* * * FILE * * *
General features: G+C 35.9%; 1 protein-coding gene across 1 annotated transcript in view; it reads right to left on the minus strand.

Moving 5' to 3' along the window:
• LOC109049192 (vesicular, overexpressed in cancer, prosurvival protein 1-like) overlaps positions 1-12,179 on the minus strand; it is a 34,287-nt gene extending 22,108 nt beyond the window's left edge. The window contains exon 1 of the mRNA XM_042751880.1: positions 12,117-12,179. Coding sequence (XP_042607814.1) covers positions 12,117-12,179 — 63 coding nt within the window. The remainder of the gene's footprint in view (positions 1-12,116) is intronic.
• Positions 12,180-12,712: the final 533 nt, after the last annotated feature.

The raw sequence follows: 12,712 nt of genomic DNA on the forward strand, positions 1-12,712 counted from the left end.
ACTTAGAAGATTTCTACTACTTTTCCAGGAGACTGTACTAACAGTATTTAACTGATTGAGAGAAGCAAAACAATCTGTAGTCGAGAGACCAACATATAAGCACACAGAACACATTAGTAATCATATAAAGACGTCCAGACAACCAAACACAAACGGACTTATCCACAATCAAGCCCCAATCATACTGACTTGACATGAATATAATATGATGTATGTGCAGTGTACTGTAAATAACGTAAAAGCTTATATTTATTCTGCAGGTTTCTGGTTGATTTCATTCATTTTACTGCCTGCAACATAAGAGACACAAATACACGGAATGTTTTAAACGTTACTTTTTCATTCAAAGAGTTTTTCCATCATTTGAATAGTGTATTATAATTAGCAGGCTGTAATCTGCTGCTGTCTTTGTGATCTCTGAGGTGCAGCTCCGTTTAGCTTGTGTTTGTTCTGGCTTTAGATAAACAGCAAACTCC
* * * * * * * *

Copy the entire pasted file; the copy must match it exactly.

General features: G+C 35.9%; 1 protein-coding gene across 1 annotated transcript in view; it reads right to left on the minus strand.

Moving 5' to 3' along the window:
• LOC109049192 (vesicular, overexpressed in cancer, prosurvival protein 1-like) overlaps positions 1-12,179 on the minus strand; it is a 34,287-nt gene extending 22,108 nt beyond the window's left edge. The window contains exon 1 of the mRNA XM_042751880.1: positions 12,117-12,179. Coding sequence (XP_042607814.1) covers positions 12,117-12,179 — 63 coding nt within the window. The remainder of the gene's footprint in view (positions 1-12,116) is intronic.
• Positions 12,180-12,712: the final 533 nt, after the last annotated feature.

The raw sequence follows: 12,712 nt of genomic DNA on the forward strand, positions 1-12,712 counted from the left end.
ACTTAGAAGATTTCTACTACTTTTCCAGGAGACTGTACTAACAGTATTTAACTGATTGAGAGAAGCAAAACAATCTGTAGTCGAGAGACCAACATATAAGCACACAGAACACATTAGTAATCATATAAAGACGTCCAGACAACCAAACACAAACGGACTTATCCACAATCAAGCCCCAATCATACTGACTTGACATGAATATAATATGATGTATGTGCAGTGTACTGTAAATAACGTAAAAGCTTATATTTATTCTGCAGGTTTCTGGTTGATTTCATTCATTTTACTGCCTGCAACATAAGAGACACAAATACACGGAATGTTTTAAACGTTACTTTTTCATTCAAAGAGTTTTTCCATCATTTGAATAGTGTATTATAATTAGCAGGCTGTAATCTGCTGCTGTCTTTGTGATCTCTGAGGTGCAGCTCCGTTTAGCTTGTGTTTGTTCTGGCTTTAGATAAACAGCAAACTCC